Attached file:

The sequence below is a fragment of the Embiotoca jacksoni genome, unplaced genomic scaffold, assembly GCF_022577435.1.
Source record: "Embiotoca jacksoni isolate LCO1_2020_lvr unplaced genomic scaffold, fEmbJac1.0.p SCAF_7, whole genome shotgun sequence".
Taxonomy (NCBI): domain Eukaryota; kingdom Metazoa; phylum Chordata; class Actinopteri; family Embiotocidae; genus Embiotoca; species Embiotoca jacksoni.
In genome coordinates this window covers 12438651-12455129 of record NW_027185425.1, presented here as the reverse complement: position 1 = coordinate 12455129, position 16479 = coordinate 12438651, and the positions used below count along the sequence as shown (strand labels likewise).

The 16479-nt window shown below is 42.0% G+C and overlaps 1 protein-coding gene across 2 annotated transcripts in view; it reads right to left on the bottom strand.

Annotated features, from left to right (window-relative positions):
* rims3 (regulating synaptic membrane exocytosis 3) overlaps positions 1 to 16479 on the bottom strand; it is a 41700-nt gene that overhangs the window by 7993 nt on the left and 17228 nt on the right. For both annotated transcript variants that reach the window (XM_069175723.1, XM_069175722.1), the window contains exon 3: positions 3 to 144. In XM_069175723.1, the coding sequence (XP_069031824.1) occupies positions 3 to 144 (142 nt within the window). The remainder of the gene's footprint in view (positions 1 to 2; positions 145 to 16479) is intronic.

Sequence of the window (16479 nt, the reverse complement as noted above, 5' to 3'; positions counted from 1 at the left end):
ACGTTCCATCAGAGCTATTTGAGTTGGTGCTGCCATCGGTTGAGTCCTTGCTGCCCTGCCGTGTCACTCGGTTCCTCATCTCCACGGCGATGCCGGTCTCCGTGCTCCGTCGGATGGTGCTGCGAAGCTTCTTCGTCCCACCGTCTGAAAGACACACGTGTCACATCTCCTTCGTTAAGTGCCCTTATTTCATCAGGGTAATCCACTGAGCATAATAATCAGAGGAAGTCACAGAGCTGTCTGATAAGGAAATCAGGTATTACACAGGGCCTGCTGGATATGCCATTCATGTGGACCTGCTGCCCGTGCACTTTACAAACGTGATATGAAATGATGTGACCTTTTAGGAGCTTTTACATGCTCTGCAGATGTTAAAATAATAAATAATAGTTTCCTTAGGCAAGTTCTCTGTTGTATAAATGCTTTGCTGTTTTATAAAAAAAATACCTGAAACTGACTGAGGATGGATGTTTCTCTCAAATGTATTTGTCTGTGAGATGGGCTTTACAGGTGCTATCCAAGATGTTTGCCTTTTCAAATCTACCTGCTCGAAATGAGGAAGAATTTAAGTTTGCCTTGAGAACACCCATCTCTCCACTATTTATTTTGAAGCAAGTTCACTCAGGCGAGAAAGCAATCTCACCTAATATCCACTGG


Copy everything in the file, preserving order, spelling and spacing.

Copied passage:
The sequence below is a fragment of the Embiotoca jacksoni genome, unplaced genomic scaffold, assembly GCF_022577435.1.
Source record: "Embiotoca jacksoni isolate LCO1_2020_lvr unplaced genomic scaffold, fEmbJac1.0.p SCAF_7, whole genome shotgun sequence".
Taxonomy (NCBI): domain Eukaryota; kingdom Metazoa; phylum Chordata; class Actinopteri; family Embiotocidae; genus Embiotoca; species Embiotoca jacksoni.
In genome coordinates this window covers 12438651-12455129 of record NW_027185425.1, presented here as the reverse complement: position 1 = coordinate 12455129, position 16479 = coordinate 12438651, and the positions used below count along the sequence as shown (strand labels likewise).

The 16479-nt window shown below is 42.0% G+C and overlaps 1 protein-coding gene across 2 annotated transcripts in view; it reads right to left on the bottom strand.

Annotated features, from left to right (window-relative positions):
* rims3 (regulating synaptic membrane exocytosis 3) overlaps positions 1 to 16479 on the bottom strand; it is a 41700-nt gene that overhangs the window by 7993 nt on the left and 17228 nt on the right. For both annotated transcript variants that reach the window (XM_069175723.1, XM_069175722.1), the window contains exon 3: positions 3 to 144. In XM_069175723.1, the coding sequence (XP_069031824.1) occupies positions 3 to 144 (142 nt within the window). The remainder of the gene's footprint in view (positions 1 to 2; positions 145 to 16479) is intronic.

Sequence of the window (16479 nt, the reverse complement as noted above, 5' to 3'; positions counted from 1 at the left end):
ACGTTCCATCAGAGCTATTTGAGTTGGTGCTGCCATCGGTTGAGTCCTTGCTGCCCTGCCGTGTCACTCGGTTCCTCATCTCCACGGCGATGCCGGTCTCCGTGCTCCGTCGGATGGTGCTGCGAAGCTTCTTCGTCCCACCGTCTGAAAGACACACGTGTCACATCTCCTTCGTTAAGTGCCCTTATTTCATCAGGGTAATCCACTGAGCATAATAATCAGAGGAAGTCACAGAGCTGTCTGATAAGGAAATCAGGTATTACACAGGGCCTGCTGGATATGCCATTCATGTGGACCTGCTGCCCGTGCACTTTACAAACGTGATATGAAATGATGTGACCTTTTAGGAGCTTTTACATGCTCTGCAGATGTTAAAATAATAAATAATAGTTTCCTTAGGCAAGTTCTCTGTTGTATAAATGCTTTGCTGTTTTATAAAAAAAATACCTGAAACTGACTGAGGATGGATGTTTCTCTCAAATGTATTTGTCTGTGAGATGGGCTTTACAGGTGCTATCCAAGATGTTTGCCTTTTCAAATCTACCTGCTCGAAATGAGGAAGAATTTAAGTTTGCCTTGAGAACACCCATCTCTCCACTATTTATTTTGAAGCAAGTTCACTCAGGCGAGAAAGCAATCTCACCTAATATCCACTGG